Wi-Fi evolves

Summary:commentary Your writer's comments several weeks ago that the humble Wi-Fi hotspot is still alive and kicking in Australia appear to have hit a nerve. The local communications community was keen to comment on this seemingly innocuous editorial.

commentary Your writer's comments several weeks ago that the humble Wi-Fi hotspot is still alive and kicking in Australia appear to have hit a nerve.

Renai LeMay, ZDNet Australia
The local communications community was keen to comment on this seemingly innocuous editorial.

First cab off the rank was the chief technology officer of local hotspot operator Azure Wireless, who claimed the ubiquity of Wi-Fi access hardware would ensure continuing demand for Wi-Fi.

"As far as the predicted departure of public Wi-Fi networks is concerned, it is not going to happen any time soon," Azure's Jacek Kowalski said in an e-mail to your writer.

"The main reason for Wi-Fi to stay around is that Wi-Fi interfaces are in practically all new laptops and many other devices such as PDAs, mobile phones, digital cameras etc."

A different view came from David Klemitz, who is part of the South Australian government's Broadband Strategy Group in the Science, Technology and Innovation Directorate.

"In terms of scaling bandwidth requirements, Wi-Fi is not great," Klemitz said in an e-mail, pointing out Wi-Fi didn't cope well as many users attempted to use the same access point.

Klemitz prefers vendor Airspan's proprietary WipLL protocol which he says does a much better job at scaling. Several networks based on WipLL are currently being built around the nation.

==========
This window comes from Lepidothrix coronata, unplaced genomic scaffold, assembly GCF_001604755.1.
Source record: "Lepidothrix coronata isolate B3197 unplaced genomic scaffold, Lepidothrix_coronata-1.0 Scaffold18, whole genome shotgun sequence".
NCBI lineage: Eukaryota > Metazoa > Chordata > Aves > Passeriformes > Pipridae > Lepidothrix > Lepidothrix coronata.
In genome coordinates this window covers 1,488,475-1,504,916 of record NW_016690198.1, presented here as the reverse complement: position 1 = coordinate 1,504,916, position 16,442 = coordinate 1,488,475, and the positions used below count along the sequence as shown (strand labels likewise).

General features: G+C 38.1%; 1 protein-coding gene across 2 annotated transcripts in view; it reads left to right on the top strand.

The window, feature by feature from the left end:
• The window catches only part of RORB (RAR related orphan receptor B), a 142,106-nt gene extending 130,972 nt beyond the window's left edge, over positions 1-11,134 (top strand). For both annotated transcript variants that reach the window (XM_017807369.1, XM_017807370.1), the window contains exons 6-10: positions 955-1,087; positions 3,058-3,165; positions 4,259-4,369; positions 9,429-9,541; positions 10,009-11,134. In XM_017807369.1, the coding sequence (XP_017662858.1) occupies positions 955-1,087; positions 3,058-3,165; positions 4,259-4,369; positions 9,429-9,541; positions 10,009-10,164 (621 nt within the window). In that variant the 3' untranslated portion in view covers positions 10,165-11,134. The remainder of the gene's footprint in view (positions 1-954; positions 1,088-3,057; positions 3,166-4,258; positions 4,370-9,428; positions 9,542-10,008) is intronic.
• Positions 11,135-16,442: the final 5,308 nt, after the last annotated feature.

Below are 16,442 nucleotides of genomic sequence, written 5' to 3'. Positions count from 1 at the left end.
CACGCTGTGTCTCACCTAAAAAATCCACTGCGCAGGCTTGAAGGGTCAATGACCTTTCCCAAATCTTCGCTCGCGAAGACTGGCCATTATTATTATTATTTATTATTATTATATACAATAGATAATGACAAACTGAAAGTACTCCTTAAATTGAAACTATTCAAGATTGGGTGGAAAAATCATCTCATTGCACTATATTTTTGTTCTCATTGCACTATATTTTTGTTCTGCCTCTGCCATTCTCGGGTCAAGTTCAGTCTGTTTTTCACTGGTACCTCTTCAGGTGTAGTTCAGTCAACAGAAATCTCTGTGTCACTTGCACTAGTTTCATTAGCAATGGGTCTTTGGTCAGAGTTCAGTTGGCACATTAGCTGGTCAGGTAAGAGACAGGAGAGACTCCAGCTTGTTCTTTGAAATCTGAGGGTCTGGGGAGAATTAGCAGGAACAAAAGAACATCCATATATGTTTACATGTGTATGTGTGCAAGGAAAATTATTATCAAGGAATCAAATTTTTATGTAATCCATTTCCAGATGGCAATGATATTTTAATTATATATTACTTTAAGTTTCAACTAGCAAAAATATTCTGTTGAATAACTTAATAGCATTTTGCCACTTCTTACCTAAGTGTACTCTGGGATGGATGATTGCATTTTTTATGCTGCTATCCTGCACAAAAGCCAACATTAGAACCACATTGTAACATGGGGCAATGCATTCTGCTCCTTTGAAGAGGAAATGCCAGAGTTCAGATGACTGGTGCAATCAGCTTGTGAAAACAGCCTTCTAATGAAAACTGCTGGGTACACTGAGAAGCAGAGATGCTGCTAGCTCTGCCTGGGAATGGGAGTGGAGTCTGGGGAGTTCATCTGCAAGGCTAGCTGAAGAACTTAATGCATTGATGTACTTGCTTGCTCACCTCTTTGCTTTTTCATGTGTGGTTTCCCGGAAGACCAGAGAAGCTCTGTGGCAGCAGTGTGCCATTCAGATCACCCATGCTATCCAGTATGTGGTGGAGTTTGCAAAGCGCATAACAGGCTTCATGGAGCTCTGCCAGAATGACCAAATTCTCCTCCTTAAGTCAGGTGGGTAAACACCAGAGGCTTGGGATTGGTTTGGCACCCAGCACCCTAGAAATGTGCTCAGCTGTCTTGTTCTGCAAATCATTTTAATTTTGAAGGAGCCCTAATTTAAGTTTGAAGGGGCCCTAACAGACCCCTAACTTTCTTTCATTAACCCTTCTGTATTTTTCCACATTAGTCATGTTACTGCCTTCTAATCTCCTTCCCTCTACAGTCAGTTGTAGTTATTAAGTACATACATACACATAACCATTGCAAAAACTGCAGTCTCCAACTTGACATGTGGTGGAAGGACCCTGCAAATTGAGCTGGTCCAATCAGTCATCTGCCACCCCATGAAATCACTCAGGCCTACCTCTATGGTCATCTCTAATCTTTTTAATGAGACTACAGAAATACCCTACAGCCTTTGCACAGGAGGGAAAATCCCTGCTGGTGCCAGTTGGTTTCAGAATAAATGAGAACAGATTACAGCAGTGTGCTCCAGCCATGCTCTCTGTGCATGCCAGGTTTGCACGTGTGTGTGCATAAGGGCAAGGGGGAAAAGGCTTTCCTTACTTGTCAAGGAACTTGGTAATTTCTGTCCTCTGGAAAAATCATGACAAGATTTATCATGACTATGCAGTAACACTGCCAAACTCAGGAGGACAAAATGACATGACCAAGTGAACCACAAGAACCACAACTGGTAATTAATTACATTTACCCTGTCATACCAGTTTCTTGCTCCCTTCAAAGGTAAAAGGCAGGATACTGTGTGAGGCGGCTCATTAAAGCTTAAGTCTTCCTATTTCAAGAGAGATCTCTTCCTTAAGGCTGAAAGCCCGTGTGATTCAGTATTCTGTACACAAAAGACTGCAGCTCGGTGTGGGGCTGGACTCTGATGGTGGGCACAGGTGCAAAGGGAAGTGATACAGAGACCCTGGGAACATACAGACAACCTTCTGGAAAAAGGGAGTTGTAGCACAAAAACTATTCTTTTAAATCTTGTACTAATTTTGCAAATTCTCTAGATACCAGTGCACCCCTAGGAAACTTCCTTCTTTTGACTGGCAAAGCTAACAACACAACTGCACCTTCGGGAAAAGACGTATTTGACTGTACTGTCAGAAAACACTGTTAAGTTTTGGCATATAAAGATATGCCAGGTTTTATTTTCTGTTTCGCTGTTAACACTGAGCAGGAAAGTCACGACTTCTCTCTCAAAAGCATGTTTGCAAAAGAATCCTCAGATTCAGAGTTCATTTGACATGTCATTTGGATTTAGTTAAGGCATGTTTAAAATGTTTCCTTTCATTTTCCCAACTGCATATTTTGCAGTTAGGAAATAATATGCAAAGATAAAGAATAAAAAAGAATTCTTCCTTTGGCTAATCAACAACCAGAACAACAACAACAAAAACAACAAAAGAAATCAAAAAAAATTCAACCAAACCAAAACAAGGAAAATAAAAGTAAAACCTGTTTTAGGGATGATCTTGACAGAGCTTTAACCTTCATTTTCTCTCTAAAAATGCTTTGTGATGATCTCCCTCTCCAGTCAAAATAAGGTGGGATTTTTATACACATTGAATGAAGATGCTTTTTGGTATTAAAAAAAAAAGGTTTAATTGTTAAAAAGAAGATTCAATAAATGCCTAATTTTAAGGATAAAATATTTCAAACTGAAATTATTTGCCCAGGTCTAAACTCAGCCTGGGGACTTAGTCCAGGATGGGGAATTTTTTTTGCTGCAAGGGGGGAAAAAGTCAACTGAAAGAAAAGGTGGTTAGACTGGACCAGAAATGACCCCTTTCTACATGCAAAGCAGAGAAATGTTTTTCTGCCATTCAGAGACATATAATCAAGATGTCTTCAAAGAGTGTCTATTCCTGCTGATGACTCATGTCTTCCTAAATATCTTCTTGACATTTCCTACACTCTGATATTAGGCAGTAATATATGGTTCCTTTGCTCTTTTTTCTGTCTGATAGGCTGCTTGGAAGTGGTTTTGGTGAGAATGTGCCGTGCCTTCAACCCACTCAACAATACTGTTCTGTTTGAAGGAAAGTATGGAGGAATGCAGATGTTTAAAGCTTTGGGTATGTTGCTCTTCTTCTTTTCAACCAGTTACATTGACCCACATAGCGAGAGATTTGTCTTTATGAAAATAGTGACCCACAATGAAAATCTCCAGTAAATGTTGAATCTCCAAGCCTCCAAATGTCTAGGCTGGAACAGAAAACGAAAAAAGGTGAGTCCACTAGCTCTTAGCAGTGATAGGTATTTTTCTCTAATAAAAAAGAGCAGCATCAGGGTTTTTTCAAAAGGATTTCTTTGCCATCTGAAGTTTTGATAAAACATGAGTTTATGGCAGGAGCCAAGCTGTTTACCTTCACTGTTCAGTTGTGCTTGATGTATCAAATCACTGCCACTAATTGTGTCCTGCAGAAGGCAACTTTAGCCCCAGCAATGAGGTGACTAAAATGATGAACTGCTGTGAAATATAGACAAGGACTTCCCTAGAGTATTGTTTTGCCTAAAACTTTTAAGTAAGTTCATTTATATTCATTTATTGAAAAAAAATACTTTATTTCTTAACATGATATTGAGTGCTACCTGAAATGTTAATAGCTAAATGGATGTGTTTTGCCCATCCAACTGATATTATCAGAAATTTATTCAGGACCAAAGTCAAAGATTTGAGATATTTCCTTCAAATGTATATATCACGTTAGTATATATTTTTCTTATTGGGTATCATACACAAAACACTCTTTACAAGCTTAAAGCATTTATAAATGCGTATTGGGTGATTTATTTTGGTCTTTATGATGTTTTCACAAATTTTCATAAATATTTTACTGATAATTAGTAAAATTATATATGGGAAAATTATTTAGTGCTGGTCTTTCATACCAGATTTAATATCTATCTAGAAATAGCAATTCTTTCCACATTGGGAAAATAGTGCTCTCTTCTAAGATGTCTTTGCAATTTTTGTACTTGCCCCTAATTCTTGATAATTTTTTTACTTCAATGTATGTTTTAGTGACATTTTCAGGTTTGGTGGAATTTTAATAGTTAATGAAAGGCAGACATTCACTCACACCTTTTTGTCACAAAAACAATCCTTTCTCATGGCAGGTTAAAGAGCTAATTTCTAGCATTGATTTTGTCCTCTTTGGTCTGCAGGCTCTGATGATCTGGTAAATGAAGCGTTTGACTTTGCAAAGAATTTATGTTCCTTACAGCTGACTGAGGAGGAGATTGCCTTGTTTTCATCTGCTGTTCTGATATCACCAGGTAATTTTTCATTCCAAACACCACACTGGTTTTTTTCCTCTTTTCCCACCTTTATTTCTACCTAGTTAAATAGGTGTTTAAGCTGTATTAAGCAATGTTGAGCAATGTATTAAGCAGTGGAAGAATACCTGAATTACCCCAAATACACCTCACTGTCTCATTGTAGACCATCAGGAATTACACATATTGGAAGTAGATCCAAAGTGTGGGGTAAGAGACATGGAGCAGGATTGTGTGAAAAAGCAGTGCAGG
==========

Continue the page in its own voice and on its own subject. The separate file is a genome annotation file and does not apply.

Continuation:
Another reader commented that not all Wi-Fi networks are as successful as those mentioned in your writer's editorial.

"You may wish to talk to Brisbane City Council. I believe that for over 18 months they ran a free, all-you-can eat Wi-Fi network through the Brisbane Queen Street Mall," they wrote in an e-mail which has not been confirmed to be accurate.

"I never saw anyone using it and it may have been underwhelmed by lack of use. I think they took it down about a year ago, but it suggests that there is no profit for subscription hotspots in public areas."

A second pointed to Internet projects like Fon and Charon which aim to link networks of people who share their home or work wireless access for free, with the recipricol benefit of being able to access that of others.

"If these projects have correctly identified there being a huge number of users who would willingly open up their internet access if they could recover their costs and not place their own networks at risk," wrote the reader.

"Cities could wind up ... well, maybe not blanketed, but certainly enthusiastically spattered with Wi-Fi coverage open to all comers."

What these varied comments illustrate is the propensity for what your writer would call the Darwin-style evolution of technology.

The Fon and Charon projects are examples of users anarchically using existing technology in a way that the makers simply did not envisage, while Airspan is taking a different path and trying to "breed" new Wi-Fi strains.

Perhaps the most worrying development for Azure and other hotspot operators is that PC vendors like Lenovo and Dell are taking one of those new strains -- 3G broadband -- and running with it.

Both vendors have signalled their intention in Australia to embed 3G broadband access cards into laptops.

As far as the Queen Street network goes ... maybe some Wi-Fi networks are doomed to go the way of the dinosaurs?

What do you think about the continuing evolution of Wi-Fi? What protocols or networks do you depend on? Send your thoughts to renai.lemay@zdnet.com.au.

For more views from the trenches of Australian telecommunications, visit my blog:
Full Duplex
http://www.zdnet.com.au/blogs/fullduplex

Topics: Dell, Mobility, Networking, Wi-Fi

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